North Korea is preparing to test fire a long range missile capable of striking the United States, according to media reports in South Korea and Japan this morning.

The Yonhap News Agency in Seoul quoted South Korean officials who described satellite image showing a long cylindrical object being transported on a train through the North Korean countryside. The sinister object has been identified as a Taepodong-2, an intercontinental missile with a range of more than 4000 miles, capable of crossing the Pacific and striking targets in Hawaii or Alaska.

It is impossible to confirm independently reports from North Korea, one of the world’s most isolated and hardline dictatorships, where government of information is almost total. But the country is known to have an active missile programme, as well as nuclear warheads – although crucially it probably does not have the technology to mount a nuclear device on a long range missile.

The unnamed sources quoted by Yonhap said that any test launch was unlikely for at least a month or two. The train appeared to be heading from a missile factory in North Pyongan province in the country’s north-west to a newly constructed launch site on the west coast.

Pyongyang’s last long range missile launches in 2006 and 1998, from a base in the east, caused shock across the region, particularly in Japan, where there is a deep sense of vulnerability to North Korean attack. The apparent preparations for a launch, which are easily discernible by spy satellites, may be intended by the government as a way of asserting itself as it prepares to resume nuclear disarmament negotiations with the new U.S. government of Barack Obama.

The news comes just before the 67th birthday of the country’s “Dear Leader” Kim Jong Il -– a day which is sometimes celebrated with gestures regarded as proud national or military achievements.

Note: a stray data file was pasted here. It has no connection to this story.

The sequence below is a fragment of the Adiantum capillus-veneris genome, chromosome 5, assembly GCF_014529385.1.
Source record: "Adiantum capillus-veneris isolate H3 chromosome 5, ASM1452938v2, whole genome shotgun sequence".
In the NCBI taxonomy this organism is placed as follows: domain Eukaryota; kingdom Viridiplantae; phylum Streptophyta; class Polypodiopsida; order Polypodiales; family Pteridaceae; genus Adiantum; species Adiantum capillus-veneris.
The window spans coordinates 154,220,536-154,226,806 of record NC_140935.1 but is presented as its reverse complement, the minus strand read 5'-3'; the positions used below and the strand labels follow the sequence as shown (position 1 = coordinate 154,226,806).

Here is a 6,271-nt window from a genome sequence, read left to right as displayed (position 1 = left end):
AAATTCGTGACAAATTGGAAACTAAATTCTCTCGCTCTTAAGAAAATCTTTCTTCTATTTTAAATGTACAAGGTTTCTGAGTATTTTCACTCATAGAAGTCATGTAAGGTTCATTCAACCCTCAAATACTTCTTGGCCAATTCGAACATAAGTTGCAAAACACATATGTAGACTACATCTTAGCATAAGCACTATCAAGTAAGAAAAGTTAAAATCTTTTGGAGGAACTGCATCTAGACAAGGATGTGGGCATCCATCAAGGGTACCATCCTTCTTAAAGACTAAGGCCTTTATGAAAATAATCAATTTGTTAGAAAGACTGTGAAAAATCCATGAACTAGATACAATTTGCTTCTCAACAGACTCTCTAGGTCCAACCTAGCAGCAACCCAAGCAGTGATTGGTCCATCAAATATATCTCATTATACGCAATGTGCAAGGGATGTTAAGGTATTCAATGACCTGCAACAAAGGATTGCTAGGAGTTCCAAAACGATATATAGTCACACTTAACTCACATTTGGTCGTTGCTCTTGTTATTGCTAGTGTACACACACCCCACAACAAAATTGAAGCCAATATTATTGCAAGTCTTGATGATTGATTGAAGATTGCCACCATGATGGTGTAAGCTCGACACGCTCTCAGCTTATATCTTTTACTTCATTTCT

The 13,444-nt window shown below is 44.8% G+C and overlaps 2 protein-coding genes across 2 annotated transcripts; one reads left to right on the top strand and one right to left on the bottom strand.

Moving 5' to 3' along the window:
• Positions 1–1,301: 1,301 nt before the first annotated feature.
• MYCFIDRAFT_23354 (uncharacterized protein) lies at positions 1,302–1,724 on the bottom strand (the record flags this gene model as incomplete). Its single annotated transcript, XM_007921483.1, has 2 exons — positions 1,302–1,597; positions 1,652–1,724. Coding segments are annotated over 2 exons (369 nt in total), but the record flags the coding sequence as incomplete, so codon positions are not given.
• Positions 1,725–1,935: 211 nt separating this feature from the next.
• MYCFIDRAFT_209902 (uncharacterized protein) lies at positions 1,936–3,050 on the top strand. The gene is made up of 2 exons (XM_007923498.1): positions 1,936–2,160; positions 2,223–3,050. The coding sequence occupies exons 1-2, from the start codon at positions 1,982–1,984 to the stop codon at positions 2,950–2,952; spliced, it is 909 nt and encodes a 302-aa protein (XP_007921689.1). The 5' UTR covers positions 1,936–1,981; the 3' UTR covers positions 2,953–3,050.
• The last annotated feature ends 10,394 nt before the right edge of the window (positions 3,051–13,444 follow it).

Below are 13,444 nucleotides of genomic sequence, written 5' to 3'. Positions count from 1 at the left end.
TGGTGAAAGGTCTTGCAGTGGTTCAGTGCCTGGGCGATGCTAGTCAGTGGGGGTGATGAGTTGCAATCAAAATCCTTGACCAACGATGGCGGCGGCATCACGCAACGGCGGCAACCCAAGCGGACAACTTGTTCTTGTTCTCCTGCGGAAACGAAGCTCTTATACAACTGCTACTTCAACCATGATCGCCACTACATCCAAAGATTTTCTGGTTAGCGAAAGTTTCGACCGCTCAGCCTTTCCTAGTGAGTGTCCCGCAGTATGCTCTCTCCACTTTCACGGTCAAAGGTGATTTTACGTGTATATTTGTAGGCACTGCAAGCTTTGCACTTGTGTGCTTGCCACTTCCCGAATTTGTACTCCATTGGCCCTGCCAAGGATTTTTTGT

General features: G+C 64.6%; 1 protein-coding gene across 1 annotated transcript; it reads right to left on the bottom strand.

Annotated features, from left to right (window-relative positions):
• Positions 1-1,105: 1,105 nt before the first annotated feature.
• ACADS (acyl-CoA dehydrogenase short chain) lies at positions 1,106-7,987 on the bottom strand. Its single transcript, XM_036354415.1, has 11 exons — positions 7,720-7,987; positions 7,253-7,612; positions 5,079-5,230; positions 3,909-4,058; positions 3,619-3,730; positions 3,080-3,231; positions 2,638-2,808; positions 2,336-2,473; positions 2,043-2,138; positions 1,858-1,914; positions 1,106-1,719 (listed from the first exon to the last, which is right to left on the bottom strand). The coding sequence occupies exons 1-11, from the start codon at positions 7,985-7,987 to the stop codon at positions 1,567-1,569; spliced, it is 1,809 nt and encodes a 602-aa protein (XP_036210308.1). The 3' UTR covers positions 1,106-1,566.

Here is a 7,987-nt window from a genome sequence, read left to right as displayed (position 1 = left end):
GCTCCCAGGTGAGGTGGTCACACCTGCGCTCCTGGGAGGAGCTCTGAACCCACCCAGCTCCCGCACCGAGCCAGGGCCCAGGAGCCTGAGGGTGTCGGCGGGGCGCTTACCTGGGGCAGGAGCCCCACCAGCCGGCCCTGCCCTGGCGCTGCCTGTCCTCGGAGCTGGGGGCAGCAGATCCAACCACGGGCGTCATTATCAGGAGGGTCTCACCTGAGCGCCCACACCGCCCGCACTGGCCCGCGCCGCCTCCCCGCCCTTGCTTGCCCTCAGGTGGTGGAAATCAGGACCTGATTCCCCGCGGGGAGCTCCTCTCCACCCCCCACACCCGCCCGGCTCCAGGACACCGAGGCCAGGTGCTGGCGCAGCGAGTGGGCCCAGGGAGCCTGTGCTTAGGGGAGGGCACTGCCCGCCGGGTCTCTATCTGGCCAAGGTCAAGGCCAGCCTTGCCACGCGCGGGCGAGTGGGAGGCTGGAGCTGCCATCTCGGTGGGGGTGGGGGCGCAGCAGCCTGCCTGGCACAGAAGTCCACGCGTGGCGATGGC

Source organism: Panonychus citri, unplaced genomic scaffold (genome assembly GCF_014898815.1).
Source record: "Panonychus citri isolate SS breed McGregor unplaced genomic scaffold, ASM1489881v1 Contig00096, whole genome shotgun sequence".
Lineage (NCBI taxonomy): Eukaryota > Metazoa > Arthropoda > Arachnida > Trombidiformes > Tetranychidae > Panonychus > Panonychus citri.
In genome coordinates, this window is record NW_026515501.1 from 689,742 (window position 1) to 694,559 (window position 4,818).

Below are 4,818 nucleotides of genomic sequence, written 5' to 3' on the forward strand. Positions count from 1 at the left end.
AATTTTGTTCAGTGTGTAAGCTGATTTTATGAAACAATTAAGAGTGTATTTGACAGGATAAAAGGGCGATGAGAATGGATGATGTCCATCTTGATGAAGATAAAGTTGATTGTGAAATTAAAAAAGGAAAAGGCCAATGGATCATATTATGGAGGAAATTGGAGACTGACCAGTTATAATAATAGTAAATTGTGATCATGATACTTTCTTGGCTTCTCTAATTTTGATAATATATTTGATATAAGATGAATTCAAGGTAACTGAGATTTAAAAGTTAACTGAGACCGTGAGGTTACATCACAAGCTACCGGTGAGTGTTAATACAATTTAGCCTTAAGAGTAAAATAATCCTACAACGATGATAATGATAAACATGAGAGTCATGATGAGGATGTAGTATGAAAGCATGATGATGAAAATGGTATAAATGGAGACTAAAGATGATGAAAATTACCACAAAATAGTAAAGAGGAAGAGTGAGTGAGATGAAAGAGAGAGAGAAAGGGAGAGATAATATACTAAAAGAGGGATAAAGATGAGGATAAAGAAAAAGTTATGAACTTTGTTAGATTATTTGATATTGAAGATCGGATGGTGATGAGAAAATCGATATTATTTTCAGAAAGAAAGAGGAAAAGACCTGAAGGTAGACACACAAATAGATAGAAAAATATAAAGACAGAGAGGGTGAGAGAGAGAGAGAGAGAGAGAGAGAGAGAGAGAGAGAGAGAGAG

North Korea bought its first Scud missiles during the 1960s from the Soviet Union and China. Over the years, scientists in North Korea enhanced the original Soviet technology, but all were inaccurate, mechanically unreliable, and had ranges of only a few hundred miles.

A breakthrough came with the development of the Nodong missile, with a range of up to 800 miles. It is still an inaccurate weapon, but it could potentially be used to carry nuclear or chemical warheads. This was the weapons said to have been purchased in blueprint form by Benazir Bhutto, then the Prime Minister of Pakistan, in 1993.

North Korea’s most shocking ballistic gesture came in 1998 when it test-fired a new three-stage long-range missile into the Pacific Ocean. The course of the so called Taepodong took it over the north coast of Japan; even more alarmingly, its range approached that of an intercontinental ballistic missile.

North Korea's Scuds are able to reach all of South Korea, its Nodongs could attack Japan, and the Taepodong 2, which is believed to be in development, has the potential to threaten even Australia.